There are no great men, only great challenges that ordinary men are forced by circumstances to meet.” William F. Halsey It has become more and more common for mom’s to take on the mother and father role. Besides the high divorce rate, fathers are often away as it is sometimes more financially beneficial to do so, than to be working from home. Sometimes even the moms have to travel too. A child could be acting out as a result of feeling like the father is absent, often away from home, or not taking the rightful place as head of the home. My friend was shocked when her husband came home from a business trip and her young son said, “Look mommy, that uncle has come to visit againHere are some dynamics to watch out for when dad travels often: • Mom struggles to share the responsibilities once dad is home. She has had to cope making all the decisions and being in control of the running of the house and single handedly coping with the discipline. On dad’s return, it becomes a mind-shift to adapt to the different roles again. • Dad feels guilty and wants to compensate for being away so tends to indulge the children. • Mom has ‘had enough’ and wants to hand over the responsibilities and have a break, while dad has preconceived ideas of ‘resting’ because he ‘has been working so hard’. And so the clash begins. • Dad comes home bearing gifts, and mom is seen as the ogre. • Mom allows children to sleep in her bed while dad is gone. They are chased out on his return and he becomes the ogre. Unless these issues are raised and discussed ahead of time, conflict can arise. The excitement and anticipation of his return can become a disaster with unmet expectations causing a blow up. Set up clear agreements of who is responsible for what in dad’s absence as well as when dad returns. Try to resume the same routine every time dad is home. Discuss issues and routines like: • Does dad do the bathing every night? • Does he take the children to school? • Does he help with cooking? • Who takes over paying the accounts, • Is the role of disciplinarian shared? When boundaries are established, then there is less chance for unmet expectations, which lead to disappointments and stress. The goal should always be to create “Peace in the Home” How to keep in touch Skype sessions are a great way to stay connected and be remembered. If your children are still under 8, you can tell them adventure stories on Skype instead of just asking, “how was your day?” It could be an adventure story that you make up as you go, with interesting events that could carry over to the next time so that they wait in anticipation for your next call. Or, remember an event they shared with you, like their friend’s dog that died, and ask them about it. With older children, show an interest in their hobbies or sports. You could ask questions like, “What was your highlight and lowlight this week?” “What was the best meal mommy made this week?” Also with the younger ones, you can record something before you leave. Whether it be a story that you have read or a message that you want them to listen to. They will enjoy hearing your voice. A count down calendar, like an event calendar, will help them look forward to the day you come home, with excitement. Resist the temptation to come home with presents as you walk in the door. Otherwise the tune you will hear is “What did you buy me?” instead of, “Hello dad!” Try not to over compensate because of your absence but rather step right up to the plate of being the parent in the house and insist on first time obedience and respect. Do not hesitate to dish out a consequence when necessary, then you can enjoy the rest of your time together. Otherwise they know they can get away with murder as soon as you arrive home. This can be extremely frustrating for your wife as she has had to handle the disciplining on her own and it then seems as if you are the friend and she is the “meany”. Let the children realize that you missed your wife as much as you missed them – this will give them a sense of security. “Remember to be nice to your children because they are the ones that choose your old age home one day” – Anon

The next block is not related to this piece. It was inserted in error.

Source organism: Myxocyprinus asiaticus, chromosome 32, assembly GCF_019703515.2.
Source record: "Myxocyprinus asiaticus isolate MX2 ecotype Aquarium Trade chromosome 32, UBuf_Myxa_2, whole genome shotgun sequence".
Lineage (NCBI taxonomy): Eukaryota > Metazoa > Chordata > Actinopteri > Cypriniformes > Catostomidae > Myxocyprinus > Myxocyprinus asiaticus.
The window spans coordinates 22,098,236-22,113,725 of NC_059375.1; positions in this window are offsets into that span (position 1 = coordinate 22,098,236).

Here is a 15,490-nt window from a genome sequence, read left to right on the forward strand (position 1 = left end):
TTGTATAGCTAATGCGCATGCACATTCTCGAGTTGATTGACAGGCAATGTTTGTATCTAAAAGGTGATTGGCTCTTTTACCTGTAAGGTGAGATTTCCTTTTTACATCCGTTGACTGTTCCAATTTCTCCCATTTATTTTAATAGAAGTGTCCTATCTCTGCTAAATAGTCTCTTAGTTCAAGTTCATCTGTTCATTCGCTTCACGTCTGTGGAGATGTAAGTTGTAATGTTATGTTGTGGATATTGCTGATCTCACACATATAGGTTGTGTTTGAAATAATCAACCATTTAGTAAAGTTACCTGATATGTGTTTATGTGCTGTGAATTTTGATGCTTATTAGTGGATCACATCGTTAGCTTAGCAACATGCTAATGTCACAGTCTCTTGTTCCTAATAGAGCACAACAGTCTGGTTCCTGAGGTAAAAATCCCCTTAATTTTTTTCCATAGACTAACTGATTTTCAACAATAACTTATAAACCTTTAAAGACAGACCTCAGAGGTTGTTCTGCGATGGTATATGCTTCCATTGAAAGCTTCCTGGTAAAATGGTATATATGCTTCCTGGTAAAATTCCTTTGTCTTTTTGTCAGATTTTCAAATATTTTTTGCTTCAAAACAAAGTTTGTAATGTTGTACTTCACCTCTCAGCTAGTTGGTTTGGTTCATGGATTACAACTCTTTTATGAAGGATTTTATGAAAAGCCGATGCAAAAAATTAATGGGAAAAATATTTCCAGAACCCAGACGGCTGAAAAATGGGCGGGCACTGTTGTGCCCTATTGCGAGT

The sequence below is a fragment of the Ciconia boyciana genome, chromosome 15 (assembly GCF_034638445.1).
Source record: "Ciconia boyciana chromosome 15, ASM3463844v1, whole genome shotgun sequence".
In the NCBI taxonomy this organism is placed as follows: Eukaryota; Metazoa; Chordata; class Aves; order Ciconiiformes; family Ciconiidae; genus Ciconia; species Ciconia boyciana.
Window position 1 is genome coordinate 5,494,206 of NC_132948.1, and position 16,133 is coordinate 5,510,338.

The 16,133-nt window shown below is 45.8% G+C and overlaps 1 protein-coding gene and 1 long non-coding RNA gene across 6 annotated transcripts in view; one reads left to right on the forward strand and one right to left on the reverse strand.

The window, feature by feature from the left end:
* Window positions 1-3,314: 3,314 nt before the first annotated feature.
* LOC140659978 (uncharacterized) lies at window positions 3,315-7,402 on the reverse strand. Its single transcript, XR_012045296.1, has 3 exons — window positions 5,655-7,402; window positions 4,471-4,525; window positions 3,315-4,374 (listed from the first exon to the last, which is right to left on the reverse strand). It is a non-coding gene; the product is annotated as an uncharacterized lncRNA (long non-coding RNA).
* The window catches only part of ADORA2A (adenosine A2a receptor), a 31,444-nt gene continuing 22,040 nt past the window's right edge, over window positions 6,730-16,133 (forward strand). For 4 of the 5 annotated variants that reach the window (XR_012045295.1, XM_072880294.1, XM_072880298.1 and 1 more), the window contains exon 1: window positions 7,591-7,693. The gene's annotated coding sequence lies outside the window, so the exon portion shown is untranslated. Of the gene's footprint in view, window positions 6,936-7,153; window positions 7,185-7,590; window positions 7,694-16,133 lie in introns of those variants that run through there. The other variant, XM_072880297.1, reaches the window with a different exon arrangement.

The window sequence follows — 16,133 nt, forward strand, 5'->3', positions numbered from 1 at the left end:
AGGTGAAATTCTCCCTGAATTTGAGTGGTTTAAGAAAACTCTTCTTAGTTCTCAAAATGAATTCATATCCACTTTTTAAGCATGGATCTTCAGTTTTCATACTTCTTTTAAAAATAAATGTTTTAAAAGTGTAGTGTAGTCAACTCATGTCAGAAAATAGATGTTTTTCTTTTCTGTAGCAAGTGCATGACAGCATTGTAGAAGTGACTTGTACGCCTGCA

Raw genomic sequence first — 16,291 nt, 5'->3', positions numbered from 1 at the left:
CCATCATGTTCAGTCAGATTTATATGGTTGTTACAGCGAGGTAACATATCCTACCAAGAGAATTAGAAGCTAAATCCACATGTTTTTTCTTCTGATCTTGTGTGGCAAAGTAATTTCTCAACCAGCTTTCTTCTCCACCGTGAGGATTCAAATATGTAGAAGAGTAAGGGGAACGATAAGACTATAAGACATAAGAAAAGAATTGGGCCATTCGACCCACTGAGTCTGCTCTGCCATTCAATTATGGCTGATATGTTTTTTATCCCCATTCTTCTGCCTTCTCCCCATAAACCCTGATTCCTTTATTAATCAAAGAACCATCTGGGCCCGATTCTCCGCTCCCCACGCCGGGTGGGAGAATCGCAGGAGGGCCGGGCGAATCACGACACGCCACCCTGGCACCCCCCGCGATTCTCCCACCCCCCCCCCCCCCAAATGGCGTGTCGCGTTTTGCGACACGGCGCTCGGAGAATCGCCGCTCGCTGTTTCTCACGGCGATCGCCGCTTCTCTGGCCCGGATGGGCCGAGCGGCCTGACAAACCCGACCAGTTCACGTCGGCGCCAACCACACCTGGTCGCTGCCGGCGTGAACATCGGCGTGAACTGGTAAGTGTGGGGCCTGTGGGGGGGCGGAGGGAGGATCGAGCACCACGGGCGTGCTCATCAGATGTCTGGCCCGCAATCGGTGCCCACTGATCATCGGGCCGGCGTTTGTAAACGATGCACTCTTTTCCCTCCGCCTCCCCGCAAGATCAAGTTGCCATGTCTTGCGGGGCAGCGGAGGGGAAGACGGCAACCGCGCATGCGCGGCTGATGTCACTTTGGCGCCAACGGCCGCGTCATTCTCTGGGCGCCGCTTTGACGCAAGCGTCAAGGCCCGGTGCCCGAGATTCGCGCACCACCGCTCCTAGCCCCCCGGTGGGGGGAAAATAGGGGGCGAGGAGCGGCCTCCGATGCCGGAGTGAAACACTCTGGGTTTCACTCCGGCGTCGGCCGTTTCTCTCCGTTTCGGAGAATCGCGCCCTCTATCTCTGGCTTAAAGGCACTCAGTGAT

Dads play such a significant role in the family unit, even though sometimes it feels like the family would do just fine without him – as long as they have his credit card! It is not an easy task to be a father; juggling work pressures, financial stress, being a good husband and a role model for your children. It is quite ironic that just as a father is climbing the corporate ladder, his children are reaching adolescence and maybe his wife, menopause! No wonder there is chaos in the home. “The act of compassion begins with full attention, just as rapport does. You have to really see the person. If you see the person, then naturally, empathy arises. If you tune into the other person, you feel with them. If empathy arises, and if that person is in dire need, then empathetic concern can come. You want to help them, and then that begins a compassionate act. So I’d say that compassion begins with attention.” ~Daniel Goleman One father told me of how he would come home with the workload on his shoulders, but he had a little routine. As he pulled up into the driveway, he would look into the windows of his home and say to himself, “The people in that house love and need me and they are the reason I go to work “, and so he would take a deep breath, walk up to the door, ‘put’ his work troubles into the mailbox and march in with a smile on his face. When he left in the morning he would ‘take’ them out again. When we seek out the best in others, we somehow bring out the best in ourselves.